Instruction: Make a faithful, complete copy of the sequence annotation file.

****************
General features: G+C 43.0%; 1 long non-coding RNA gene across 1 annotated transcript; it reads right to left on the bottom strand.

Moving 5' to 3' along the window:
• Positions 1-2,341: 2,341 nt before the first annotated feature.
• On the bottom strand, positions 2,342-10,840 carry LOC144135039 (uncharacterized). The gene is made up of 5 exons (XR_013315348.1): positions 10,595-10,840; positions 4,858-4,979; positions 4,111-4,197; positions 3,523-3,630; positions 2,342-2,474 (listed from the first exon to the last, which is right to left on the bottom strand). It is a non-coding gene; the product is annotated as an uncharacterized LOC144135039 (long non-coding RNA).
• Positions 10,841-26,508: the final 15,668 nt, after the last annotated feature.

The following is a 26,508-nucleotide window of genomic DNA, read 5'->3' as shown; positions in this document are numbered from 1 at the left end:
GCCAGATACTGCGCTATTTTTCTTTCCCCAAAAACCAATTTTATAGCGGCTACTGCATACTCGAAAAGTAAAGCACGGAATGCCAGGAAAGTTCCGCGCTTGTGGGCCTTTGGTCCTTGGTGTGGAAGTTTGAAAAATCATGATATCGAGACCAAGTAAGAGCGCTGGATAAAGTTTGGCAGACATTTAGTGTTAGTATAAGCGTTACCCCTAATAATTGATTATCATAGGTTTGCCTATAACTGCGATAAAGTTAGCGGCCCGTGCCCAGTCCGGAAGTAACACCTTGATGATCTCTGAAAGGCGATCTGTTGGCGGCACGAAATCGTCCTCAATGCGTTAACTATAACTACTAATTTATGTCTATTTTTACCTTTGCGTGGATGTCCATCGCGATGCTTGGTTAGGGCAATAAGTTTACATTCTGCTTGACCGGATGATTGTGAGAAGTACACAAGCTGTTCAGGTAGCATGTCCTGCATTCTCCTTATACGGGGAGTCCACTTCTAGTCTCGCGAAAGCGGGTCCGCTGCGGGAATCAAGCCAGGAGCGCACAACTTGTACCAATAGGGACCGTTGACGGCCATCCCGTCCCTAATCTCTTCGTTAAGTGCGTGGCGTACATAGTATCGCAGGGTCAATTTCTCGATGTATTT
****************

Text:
General features: G+C 43.0%; 1 long non-coding RNA gene across 1 annotated transcript; it reads right to left on the bottom strand.

Moving 5' to 3' along the window:
• Positions 1-2,341: 2,341 nt before the first annotated feature.
• On the bottom strand, positions 2,342-10,840 carry LOC144135039 (uncharacterized). The gene is made up of 5 exons (XR_013315348.1): positions 10,595-10,840; positions 4,858-4,979; positions 4,111-4,197; positions 3,523-3,630; positions 2,342-2,474 (listed from the first exon to the last, which is right to left on the bottom strand). It is a non-coding gene; the product is annotated as an uncharacterized LOC144135039 (long non-coding RNA).
• Positions 10,841-26,508: the final 15,668 nt, after the last annotated feature.

The following is a 26,508-nucleotide window of genomic DNA, read 5'->3' as shown; positions in this document are numbered from 1 at the left end:
GCCAGATACTGCGCTATTTTTCTTTCCCCAAAAACCAATTTTATAGCGGCTACTGCATACTCGAAAAGTAAAGCACGGAATGCCAGGAAAGTTCCGCGCTTGTGGGCCTTTGGTCCTTGGTGTGGAAGTTTGAAAAATCATGATATCGAGACCAAGTAAGAGCGCTGGATAAAGTTTGGCAGACATTTAGTGTTAGTATAAGCGTTACCCCTAATAATTGATTATCATAGGTTTGCCTATAACTGCGATAAAGTTAGCGGCCCGTGCCCAGTCCGGAAGTAACACCTTGATGATCTCTGAAAGGCGATCTGTTGGCGGCACGAAATCGTCCTCAATGCGTTAACTATAACTACTAATTTATGTCTATTTTTACCTTTGCGTGGATGTCCATCGCGATGCTTGGTTAGGGCAATAAGTTTACATTCTGCTTGACCGGATGATTGTGAGAAGTACACAAGCTGTTCAGGTAGCATGTCCTGCATTCTCCTTATACGGGGAGTCCACTTCTAGTCTCGCGAAAGCGGGTCCGCTGCGGGAATCAAGCCAGGAGCGCACAACTTGTACCAATAGGGACCGTTGACGGCCATCCCGTCCCTAATCTCTTCGTTAAGTGCGTGGCGTACATAGTATCGCAGGGTCAATTTCTCGATGTATTT